Since The Hollows is one of my favourite urban fantasy series, and probably one the series that got me hooked on urban fantasy in the first place, a prequel to the Hollows was a must have. I put in a Netgalley request as soon as I saw it. (Even though I’m only up to book 7 in the series).

 

Though after reading it, I can’t honestly say I liked it all that much. It was okay, somewhere between a two and a three star read for me. The first half of the book was full of science stuff that I found incredibly boring and a slog to get through. I’ve never DNFed a Kim Harrison book before, so series and author love made me determined to finish it.

 

 I found it quite confusing, it didn’t help also that I could have sworn there was a Trent Kalamak in the Rachel Morgan series. It was only when I was reading reviews on Goodreads and saw the questions about this book section that someone else had asked the same thing that was puzzling me. Not the same character, two different characters (though there was a ding! moment towards the end of the book that made me go aaaah, that’s why).

 

One or two familiar characters also popped up, demon Algaliarept (who’s name I can’t pronounce to save my life) was his usual delightfully obnoxious (and somewhat amusing in a snarky way) self and Quen.  One of the vampires makes an appearance towards the end as well.

 

This is all about two dark elf scientists who are fighting it out for funding, Trent and Trisk, both of whom hate each other, Trisk’s created a genetically engineered tomato that will supposedly end third world hunger. Forced to work together each have their own separate agendas. As I said, the first half was all very technical and the two of them playing off each other to get to their own goals. (I had to keep reminding myself this was set in the 60s as well). Favourite classic songs are on the radio as new music.

 

But of course, jealousy rears its ugly head and one thing leads to another, something goes hideously wrong. This resulting in a wide spread disease that nearly wipes out the human race, bringing out the fear and repercussions of a bunch of vampires, witches and other species trying their best to get head of it and survive as well.  While at the same time Trisk and a companion, the Dr who created the virus in the first place, there’s links to her genetic tomato, and Trent trying to keep on top of things.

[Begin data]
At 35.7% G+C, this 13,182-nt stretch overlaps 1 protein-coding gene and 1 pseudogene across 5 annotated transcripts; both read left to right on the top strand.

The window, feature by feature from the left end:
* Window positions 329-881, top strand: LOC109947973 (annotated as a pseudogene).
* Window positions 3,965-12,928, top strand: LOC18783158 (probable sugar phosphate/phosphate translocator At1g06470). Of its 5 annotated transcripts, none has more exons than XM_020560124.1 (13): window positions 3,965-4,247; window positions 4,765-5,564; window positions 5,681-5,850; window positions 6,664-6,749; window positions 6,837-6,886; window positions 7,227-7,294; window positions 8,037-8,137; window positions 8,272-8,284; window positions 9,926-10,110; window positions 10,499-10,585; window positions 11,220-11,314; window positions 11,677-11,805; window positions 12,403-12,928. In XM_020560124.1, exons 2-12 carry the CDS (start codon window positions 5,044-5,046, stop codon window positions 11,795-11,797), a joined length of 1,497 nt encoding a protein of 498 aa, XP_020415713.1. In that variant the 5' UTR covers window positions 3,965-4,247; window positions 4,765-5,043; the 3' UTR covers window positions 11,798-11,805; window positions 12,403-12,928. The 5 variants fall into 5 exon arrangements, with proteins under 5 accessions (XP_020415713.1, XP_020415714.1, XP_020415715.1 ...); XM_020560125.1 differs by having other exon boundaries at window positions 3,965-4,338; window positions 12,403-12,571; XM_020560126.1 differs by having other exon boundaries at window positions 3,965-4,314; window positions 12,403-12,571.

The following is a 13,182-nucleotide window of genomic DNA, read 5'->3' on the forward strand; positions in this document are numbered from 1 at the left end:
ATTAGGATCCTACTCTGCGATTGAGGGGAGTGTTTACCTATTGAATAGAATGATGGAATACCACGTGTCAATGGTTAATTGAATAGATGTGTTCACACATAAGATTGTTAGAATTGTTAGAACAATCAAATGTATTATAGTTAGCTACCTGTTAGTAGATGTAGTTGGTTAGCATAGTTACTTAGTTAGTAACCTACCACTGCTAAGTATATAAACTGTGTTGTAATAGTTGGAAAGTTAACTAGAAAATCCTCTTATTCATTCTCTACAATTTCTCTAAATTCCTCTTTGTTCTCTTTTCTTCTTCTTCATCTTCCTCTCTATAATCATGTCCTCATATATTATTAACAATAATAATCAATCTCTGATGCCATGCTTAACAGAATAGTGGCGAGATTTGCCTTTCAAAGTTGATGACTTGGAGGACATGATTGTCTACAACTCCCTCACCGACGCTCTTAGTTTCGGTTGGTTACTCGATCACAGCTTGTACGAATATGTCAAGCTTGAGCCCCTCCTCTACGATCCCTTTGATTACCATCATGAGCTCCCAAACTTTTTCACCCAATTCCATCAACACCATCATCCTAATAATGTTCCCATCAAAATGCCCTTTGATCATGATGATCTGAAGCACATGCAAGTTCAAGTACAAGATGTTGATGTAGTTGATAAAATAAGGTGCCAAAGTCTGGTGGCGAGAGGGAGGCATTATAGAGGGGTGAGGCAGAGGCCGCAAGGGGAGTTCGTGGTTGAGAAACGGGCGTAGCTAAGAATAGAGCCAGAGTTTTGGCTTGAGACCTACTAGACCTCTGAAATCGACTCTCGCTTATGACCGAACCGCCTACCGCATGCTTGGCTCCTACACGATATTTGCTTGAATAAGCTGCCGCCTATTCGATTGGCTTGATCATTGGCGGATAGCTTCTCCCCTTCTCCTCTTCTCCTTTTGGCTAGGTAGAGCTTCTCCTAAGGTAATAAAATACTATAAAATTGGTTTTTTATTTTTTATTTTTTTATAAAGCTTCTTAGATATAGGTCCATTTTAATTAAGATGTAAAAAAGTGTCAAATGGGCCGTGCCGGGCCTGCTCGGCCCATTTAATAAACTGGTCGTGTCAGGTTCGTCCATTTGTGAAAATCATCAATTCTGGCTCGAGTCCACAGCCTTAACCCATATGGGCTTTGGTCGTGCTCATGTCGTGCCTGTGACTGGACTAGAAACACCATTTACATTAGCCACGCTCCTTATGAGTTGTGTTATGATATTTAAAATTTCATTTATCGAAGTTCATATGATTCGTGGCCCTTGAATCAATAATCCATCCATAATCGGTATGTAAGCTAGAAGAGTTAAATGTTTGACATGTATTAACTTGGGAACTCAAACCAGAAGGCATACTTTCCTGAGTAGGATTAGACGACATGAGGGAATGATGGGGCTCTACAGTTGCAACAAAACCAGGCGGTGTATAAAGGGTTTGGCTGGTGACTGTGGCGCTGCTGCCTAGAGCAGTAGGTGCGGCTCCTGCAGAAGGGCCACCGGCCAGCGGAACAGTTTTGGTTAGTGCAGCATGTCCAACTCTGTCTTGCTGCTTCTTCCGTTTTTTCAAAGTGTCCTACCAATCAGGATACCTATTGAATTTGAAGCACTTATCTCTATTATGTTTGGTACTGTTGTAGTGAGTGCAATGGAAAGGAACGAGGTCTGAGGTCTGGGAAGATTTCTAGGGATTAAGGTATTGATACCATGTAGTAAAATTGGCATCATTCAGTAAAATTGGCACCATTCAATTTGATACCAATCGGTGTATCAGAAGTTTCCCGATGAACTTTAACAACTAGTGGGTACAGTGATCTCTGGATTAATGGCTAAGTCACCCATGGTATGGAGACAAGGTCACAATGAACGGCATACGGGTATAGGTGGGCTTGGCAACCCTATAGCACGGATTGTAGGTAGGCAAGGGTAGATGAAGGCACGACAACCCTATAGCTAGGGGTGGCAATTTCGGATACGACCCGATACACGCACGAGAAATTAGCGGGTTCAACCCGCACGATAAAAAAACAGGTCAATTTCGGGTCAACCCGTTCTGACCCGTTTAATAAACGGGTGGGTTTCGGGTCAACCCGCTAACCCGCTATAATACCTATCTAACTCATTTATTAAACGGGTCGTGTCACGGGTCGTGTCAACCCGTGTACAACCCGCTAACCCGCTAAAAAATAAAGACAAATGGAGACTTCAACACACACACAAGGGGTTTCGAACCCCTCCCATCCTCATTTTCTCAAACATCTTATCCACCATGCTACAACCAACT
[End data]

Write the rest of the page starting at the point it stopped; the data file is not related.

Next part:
The second half was much more exciting as things went from bad to worse and Trisk and her friends try to fix the problem. There’s something – satisfying is not the word I’d use – but there’s definitely a so that’s how it all happened feeling about now knowing how The Hollows all started, but it’s certainly not a favourite novel. Though I am glad I read it, and would certainly recommend to Hollows fans.

 

Thank you to Netgalley and Gallery, Threshold, Pocket Books for approving my request to view the title.

Review: The Disappearances

The Disappearances - Emily Bain Murphy

I received a copy from Netgalley.

 

This book was brilliant. So delightfully different and unexpected. I’d completely forgotten what it was about when I started reading it. It’s an early 1940’s based YA novel, set sometime during the Second World War.  Beautifully written and really really unique, the way the fantasy is woven together could almost boarder on magical realism.

 

The novel tells the story of Aila and her brother Miles, their mother has died and their father is a pilot who has gone to fight in the war. With no other close relatives, the two are shipped off to the small town of Sterling, where their mother grew up and move in with a dear friend of their mom’s, Matilda Cliffton. Her household consists of her husband, Dr Clifton, their son William who is Aila’s age, and a housekeeper named Genevieve. The Clifftons are very nice if formal and clearly wealthy.

 

Though Aila notices something strange immediately, whilst going through the small town centre, they pass people well known to Mrs Cliffton, give them the cold shoulder. They’re polite, but very frosty and it all seems to do with the fact that Aila’s mom left the town.

 

In the house Aila notices more strange things and finds out a phenomenon occurs every year something “Disappears”, touch, dreams, reflections. No one really knows how they started, but there are magical remedies called Variants that can recreate these lost things. Aila struggles to make sense of this mystery, at the same time fitting in in a new school and trying to make friends.